One of the newest additions to trendy Tay Ho District, Pyza upgrades Poland’s traditional meat-and-potatoes fare. Elisabeth Rosen reports.
In the warm, sticky Ha Noi night, we fought over the last pierogi by the light of a flickering candle. Absent the blaring of motorbike horns, we could almost have been in Europe two centuries ago.
Polish food has been conspicuously absent from the dining scene in Ha Noi, despite the growing number of Eastern European options, like Berezka, Cafe CCCP and Bud’Mo. Young Vietnamese and expats jostle to get their first taste of the hearty dumplings, washing them down with imported Karpackie (VND75,000), at this converted tube house on To Ngoc Van Street. (Follow the branch that juts off downhill from the original street at number 33. If you get to a dirt-road construction site, you’ve gone too far.)
Owners Bach Duong and his wife Ngan, who grew up in Poland, saw the dearth of Polish food in Ha Noi as a business opportunity. They opened a place called V&B (Viet Nam and Ba Lan) in 2012, but despite its location on expat-populated Doi Can Street, the restaurant struggled to attract customers. After a recent move to trendy Tay Ho District and name change to Pyza (“dumpling”), however, they’re consistently packed.
This isn’t your grandmother’s Polish food. Chef Piotr Dabrowski worked at five-star hotels in Poland before moving to Asia; here, he crafts quietly elegant plates that pay homage to the cuisine’s peasant roots. The star of the night is golonka, roasted pork hock (VND110,000). Mounted on a round butcher’s block alongside smooth mashed potatoes and ribbons of cabbage, the tender, fat-streaked slab makes a convincing ambassador for Polish fare.
The pork chop (VND80,000) is also a consistent winner, although minor details can be inconsistent. The first night I ordered it, the dish came garnished with a Black Forest crafted from shiso and coriander; the next, it featured a caramel-hued gravy. Still, you can’t quibble with the result, deftly pan-fried and topped with a perfectly fried egg. More problematic is beef stew (VND70,000) which is a bit of a misnomer: practically drizzled onto continent-sized potato pancakes, it contains so little meat that it could nearly be termed vegetarian.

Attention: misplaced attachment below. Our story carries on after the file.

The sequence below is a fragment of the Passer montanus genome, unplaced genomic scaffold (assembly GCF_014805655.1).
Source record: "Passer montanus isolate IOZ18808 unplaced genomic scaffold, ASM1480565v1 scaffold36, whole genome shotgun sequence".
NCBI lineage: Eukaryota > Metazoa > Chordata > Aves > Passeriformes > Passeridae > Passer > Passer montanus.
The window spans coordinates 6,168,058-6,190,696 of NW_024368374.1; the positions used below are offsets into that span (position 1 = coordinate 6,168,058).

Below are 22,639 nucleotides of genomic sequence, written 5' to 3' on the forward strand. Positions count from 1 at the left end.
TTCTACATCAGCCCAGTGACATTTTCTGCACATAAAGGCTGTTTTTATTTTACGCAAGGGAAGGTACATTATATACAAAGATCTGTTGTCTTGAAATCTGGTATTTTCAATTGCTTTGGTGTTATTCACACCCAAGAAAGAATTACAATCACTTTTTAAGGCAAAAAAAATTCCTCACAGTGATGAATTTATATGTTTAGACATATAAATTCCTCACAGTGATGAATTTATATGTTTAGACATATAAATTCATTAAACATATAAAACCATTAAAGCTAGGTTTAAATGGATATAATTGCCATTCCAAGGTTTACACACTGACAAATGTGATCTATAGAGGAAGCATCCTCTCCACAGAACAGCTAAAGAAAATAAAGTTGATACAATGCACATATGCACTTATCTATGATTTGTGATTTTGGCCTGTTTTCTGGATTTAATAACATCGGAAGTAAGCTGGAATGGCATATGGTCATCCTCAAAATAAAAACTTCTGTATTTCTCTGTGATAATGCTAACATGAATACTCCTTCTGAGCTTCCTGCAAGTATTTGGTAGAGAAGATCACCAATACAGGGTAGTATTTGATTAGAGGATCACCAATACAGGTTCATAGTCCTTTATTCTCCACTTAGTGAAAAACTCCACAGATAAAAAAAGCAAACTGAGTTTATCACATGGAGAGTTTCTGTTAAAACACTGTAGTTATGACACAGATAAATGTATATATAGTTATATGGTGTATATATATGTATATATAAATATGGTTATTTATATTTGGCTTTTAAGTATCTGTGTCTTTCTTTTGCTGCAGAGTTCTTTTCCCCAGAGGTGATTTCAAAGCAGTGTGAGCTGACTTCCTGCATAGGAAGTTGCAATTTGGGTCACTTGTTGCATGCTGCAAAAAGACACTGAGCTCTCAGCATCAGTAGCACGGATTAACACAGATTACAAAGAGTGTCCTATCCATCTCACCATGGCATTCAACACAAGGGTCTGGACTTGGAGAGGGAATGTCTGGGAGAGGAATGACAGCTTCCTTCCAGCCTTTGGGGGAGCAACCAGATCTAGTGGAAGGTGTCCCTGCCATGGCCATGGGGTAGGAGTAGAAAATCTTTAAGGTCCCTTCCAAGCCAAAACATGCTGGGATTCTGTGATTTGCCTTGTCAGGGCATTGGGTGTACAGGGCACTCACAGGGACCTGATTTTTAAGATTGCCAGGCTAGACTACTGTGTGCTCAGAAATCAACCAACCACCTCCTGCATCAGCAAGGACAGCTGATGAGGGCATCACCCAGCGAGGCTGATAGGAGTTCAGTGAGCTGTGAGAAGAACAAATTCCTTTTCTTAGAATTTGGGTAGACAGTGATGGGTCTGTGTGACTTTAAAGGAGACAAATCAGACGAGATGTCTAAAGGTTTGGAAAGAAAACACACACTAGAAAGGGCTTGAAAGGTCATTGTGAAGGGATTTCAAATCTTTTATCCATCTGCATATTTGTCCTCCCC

|Polished Polish: Chef Piotr Dabrowski delivers elegant takes on traditional dishes.|
The signature pyza come in potato and meat flavors. Made with potato dough, they are denser than the pierogi, large flour dumplings stuffed with garlicky spinach (VND80,000) or creamy cottage cheese (VND90,000) and served the traditional way with fried onions and sour cream. A bowl of the vinegary beetroot soup called borscht, presented on the side, serves to cut the richness.
Address: 60 To Ngoc Van Street
Tel.: 04 6252 2277
Hours: 11am-10pm (closed Mondays)
Price Range: VND80,000-200,000
Comment: Reasonably priced Polish food
Despite all the fat and cream, portions are balanced: you won’t stagger out the door feeling more stuffed than the cabbage rolls. The cause of fullness is aided by a basket of black bread baked in-house, which one smears with a generous swipe of smalec, a lard-based spread with bacon and raisins. It’s delicious, though the accompanying pickles lack the requisite snap. Should you want to prolong your feasting, there are homemade pastries like apple cake with vanilla ice cream (VND35,000) and decadent karpatka (VND70,000), a Polish take on cream puffs. The name refers to the Carpathian Mountains, ostensibly because their rugged surface, dusted with confectioner’s sugar, evokes those craggy peaks, although the portions are also suitably mountain-esque.
The decor is minimalist verging on non-existent. Diners eat in brightly lit private rooms (the better to see your food with?) with sparse white walls. Lucky groups can score the slightly more ambient terrace, which seats about 16 and delivers, on occasion, an accidental Old World experience. One night, a blackout abruptly swept the house into darkness. Servers rushed up with candles. Fortified by the dim light and those rich pierogi, it mattered little.